SAT Question of the Day & ACT QotD May 4

If you are reading this in an email you received from me, do not click the link to below. Use the link to my website that is farther down on the email. If you are seeing this in my blog, do the SAT Question of the Day by clicking on this link: (This link takes you to today’s question. If you use my archive, you will see the question related to my SAT explanation for that date.)

The answer is D.  Read the SAT explanation and you will see the “math teacher” explanation which saves me a lot of typing!

I used the fact that the slopes between the different pairs of points to figure out that the graph is not a straight line.  Then I used what I know about graphs in combination with the fact that based on the question I knew four of the answers are true; one isn’t.  For example, if a graph is a parabola (E), it has to be “symmetric with respect to a line”  (C).  Similarly A and B could be correct which left answer D.  However, I’m not all too happy with picking it even though I knew it had to be the correct answer!

Aren’t all functions lines?  That makes D true!  I explored the Internet just to make sure I wasn’t forgetting something and found all kinds of examples of graphs being lines that aren’t “straight” lines.  So, the graph of the points “is a line” just like answer D states.  The tricky test writers needed to put “straight” in their answer so that it would be clear what they meant.  No wonder less than 40% of the students doing this question are getting it right.

Let’s move on and hope the ACT folks aren’t being this nasty. (The ACT staff does not put a date on their questions so if you click on an archived blog, you’ll get today’s question and the old explanation. Sorry. The SAT staff has dated their questions; so, the archive is helpful. The ACT folks simply don’t do that.)

The answer is B.  This is further evidence that you shouldn’t worry about reviewing science knowledge for the test or worry that you haven’t taken the proper courses.  The test is all about reading graphs (straight and curved lines :-)) and interpreting data.  Among the skills on DVD #10, in my student manual, and on my website that I discuss is “extrapolation.”  You will sometimes need to “extend a graph” beyond the data set that is shown on the graph, extrapolation.  That’s what this question requires you to do.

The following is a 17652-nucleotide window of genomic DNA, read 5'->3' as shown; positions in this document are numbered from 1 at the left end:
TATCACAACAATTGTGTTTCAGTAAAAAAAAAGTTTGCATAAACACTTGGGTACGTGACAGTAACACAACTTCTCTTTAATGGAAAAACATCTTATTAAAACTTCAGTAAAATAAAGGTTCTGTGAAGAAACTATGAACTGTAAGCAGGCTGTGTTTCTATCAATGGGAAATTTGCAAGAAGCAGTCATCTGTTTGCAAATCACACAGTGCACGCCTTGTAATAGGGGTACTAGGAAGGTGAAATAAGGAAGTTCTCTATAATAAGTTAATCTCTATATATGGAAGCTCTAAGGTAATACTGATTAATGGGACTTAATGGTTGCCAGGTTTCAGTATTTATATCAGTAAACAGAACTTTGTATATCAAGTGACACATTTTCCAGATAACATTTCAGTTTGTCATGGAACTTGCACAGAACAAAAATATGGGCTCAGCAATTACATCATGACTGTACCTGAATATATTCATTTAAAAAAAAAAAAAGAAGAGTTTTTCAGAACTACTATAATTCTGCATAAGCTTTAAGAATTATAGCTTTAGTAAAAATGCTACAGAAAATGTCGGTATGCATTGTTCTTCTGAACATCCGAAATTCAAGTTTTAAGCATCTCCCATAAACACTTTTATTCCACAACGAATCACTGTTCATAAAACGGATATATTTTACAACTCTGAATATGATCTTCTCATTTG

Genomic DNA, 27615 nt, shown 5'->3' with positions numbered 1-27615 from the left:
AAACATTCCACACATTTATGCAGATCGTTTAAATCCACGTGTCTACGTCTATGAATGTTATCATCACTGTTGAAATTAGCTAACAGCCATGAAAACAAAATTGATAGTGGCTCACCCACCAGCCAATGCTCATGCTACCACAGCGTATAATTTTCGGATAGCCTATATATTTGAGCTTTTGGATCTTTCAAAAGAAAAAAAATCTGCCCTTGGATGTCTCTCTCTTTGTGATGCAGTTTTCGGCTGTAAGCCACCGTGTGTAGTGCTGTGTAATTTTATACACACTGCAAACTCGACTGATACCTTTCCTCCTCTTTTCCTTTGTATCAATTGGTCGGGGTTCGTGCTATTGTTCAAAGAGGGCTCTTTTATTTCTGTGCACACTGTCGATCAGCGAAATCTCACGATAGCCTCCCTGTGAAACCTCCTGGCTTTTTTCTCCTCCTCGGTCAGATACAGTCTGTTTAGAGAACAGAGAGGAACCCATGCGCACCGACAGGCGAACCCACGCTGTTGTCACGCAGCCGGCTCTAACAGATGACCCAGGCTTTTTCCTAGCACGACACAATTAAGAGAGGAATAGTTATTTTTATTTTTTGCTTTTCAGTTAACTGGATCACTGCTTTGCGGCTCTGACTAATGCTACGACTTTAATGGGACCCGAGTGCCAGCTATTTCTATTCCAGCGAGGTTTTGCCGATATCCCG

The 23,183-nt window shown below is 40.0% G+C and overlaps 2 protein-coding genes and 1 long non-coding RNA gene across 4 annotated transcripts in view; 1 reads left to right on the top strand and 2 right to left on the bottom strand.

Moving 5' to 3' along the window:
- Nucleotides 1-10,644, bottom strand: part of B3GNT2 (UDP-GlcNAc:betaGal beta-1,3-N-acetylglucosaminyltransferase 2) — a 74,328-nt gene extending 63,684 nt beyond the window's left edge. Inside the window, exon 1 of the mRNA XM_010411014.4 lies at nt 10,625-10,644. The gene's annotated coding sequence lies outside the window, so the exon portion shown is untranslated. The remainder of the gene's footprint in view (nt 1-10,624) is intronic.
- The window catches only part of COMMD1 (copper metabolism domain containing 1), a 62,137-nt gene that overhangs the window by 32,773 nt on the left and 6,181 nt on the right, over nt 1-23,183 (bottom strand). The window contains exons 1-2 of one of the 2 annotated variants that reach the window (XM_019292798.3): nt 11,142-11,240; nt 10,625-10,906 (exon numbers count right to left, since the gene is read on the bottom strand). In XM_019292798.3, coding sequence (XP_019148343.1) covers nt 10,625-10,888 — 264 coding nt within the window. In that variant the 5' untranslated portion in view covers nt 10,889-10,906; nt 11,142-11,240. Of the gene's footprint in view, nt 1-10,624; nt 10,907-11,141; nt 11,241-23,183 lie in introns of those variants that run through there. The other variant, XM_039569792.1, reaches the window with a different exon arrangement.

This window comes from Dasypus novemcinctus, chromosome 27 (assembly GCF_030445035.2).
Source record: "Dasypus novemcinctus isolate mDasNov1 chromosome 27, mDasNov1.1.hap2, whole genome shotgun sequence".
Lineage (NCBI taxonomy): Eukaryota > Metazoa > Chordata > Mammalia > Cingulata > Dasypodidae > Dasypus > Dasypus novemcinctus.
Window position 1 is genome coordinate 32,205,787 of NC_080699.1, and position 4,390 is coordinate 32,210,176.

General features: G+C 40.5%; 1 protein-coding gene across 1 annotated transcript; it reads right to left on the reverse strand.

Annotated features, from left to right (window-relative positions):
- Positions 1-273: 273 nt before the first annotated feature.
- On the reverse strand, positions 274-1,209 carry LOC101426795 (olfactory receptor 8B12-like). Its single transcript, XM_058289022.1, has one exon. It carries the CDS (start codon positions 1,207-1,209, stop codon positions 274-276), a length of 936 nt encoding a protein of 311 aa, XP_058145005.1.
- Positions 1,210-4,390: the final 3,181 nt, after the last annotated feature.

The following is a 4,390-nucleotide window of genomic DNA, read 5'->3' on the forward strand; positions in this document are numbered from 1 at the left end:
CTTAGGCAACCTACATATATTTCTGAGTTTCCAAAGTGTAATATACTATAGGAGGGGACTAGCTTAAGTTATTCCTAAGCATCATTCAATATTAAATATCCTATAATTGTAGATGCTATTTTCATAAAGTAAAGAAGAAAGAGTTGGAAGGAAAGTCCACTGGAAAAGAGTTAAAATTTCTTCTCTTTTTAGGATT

You can see the trend for pH is to drop .5 for each 5 cm of depth.  Three more data points (of 5 cm each) would get you to 35 cm.  So, drop the pH .5 three more times.  That will get you to 3.5, Answer B.

Take the time to warm up this morning while you are eating breakfast and having somebody drive you to the test center.  Refer to my blogs from earlier in the week for the proper diet and how to warm up before the test.  I hope things go well if you are taking the SAT this morning.  Let me know how it goes.


About Bob Alexander

Bob has been a professional educator starting with teaching biology, becoming a school administrator, and then working as an education lobbyist in Washington, DC. He got his start in national testing by becoming a consulting test writer, later joining Kaplan as a director, and finally starting his own business in 1995. He has written numerous books, consulted for school districts and colleges, developed his website and been featured on a DVD set. He offers SAT and ACT prep classes and tutors individuals and small groups of students in central Florida.
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